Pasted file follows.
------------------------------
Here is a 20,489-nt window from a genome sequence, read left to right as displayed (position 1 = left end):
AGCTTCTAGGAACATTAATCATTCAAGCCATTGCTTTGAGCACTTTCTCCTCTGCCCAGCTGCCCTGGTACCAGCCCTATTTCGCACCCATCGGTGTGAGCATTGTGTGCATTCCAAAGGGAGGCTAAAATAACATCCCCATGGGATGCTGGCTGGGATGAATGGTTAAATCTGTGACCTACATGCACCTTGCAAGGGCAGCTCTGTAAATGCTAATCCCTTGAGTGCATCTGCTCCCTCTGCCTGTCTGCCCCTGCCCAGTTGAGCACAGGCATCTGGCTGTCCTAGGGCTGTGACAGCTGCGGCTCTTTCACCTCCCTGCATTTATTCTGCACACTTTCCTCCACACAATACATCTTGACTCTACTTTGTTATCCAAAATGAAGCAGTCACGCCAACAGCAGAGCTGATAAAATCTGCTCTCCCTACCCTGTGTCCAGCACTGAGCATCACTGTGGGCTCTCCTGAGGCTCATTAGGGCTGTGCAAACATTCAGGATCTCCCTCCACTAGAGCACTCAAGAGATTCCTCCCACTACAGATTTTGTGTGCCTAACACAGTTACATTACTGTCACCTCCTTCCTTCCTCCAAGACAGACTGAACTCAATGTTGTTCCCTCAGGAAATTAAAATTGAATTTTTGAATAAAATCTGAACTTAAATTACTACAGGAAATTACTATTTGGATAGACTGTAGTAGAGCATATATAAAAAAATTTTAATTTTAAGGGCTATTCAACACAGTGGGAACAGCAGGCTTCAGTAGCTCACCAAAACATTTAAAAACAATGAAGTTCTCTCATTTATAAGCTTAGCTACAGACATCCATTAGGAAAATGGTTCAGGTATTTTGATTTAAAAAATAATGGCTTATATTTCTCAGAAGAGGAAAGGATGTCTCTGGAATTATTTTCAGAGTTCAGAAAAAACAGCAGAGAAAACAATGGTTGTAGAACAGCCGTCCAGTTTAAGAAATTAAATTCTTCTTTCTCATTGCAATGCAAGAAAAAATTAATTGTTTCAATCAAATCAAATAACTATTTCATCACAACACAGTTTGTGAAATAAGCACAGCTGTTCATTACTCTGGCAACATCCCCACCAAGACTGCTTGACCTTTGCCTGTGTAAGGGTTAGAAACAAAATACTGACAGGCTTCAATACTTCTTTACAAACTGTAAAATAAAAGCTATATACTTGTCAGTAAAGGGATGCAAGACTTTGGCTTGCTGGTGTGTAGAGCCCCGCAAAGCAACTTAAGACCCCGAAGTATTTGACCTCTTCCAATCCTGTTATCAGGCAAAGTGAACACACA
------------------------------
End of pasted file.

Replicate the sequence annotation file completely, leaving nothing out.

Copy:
Here is a 20,489-nt window from a genome sequence, read left to right as displayed (position 1 = left end):
AGCTTCTAGGAACATTAATCATTCAAGCCATTGCTTTGAGCACTTTCTCCTCTGCCCAGCTGCCCTGGTACCAGCCCTATTTCGCACCCATCGGTGTGAGCATTGTGTGCATTCCAAAGGGAGGCTAAAATAACATCCCCATGGGATGCTGGCTGGGATGAATGGTTAAATCTGTGACCTACATGCACCTTGCAAGGGCAGCTCTGTAAATGCTAATCCCTTGAGTGCATCTGCTCCCTCTGCCTGTCTGCCCCTGCCCAGTTGAGCACAGGCATCTGGCTGTCCTAGGGCTGTGACAGCTGCGGCTCTTTCACCTCCCTGCATTTATTCTGCACACTTTCCTCCACACAATACATCTTGACTCTACTTTGTTATCCAAAATGAAGCAGTCACGCCAACAGCAGAGCTGATAAAATCTGCTCTCCCTACCCTGTGTCCAGCACTGAGCATCACTGTGGGCTCTCCTGAGGCTCATTAGGGCTGTGCAAACATTCAGGATCTCCCTCCACTAGAGCACTCAAGAGATTCCTCCCACTACAGATTTTGTGTGCCTAACACAGTTACATTACTGTCACCTCCTTCCTTCCTCCAAGACAGACTGAACTCAATGTTGTTCCCTCAGGAAATTAAAATTGAATTTTTGAATAAAATCTGAACTTAAATTACTACAGGAAATTACTATTTGGATAGACTGTAGTAGAGCATATATAAAAAAATTTTAATTTTAAGGGCTATTCAACACAGTGGGAACAGCAGGCTTCAGTAGCTCACCAAAACATTTAAAAACAATGAAGTTCTCTCATTTATAAGCTTAGCTACAGACATCCATTAGGAAAATGGTTCAGGTATTTTGATTTAAAAAATAATGGCTTATATTTCTCAGAAGAGGAAAGGATGTCTCTGGAATTATTTTCAGAGTTCAGAAAAAACAGCAGAGAAAACAATGGTTGTAGAACAGCCGTCCAGTTTAAGAAATTAAATTCTTCTTTCTCATTGCAATGCAAGAAAAAATTAATTGTTTCAATCAAATCAAATAACTATTTCATCACAACACAGTTTGTGAAATAAGCACAGCTGTTCATTACTCTGGCAACATCCCCACCAAGACTGCTTGACCTTTGCCTGTGTAAGGGTTAGAAACAAAATACTGACAGGCTTCAATACTTCTTTACAAACTGTAAAATAAAAGCTATATACTTGTCAGTAAAGGGATGCAAGACTTTGGCTTGCTGGTGTGTAGAGCCCCGCAAAGCAACTTAAGACCCCGAAGTATTTGACCTCTTCCAATCCTGTTATCAGGCAAAGTGAACACACA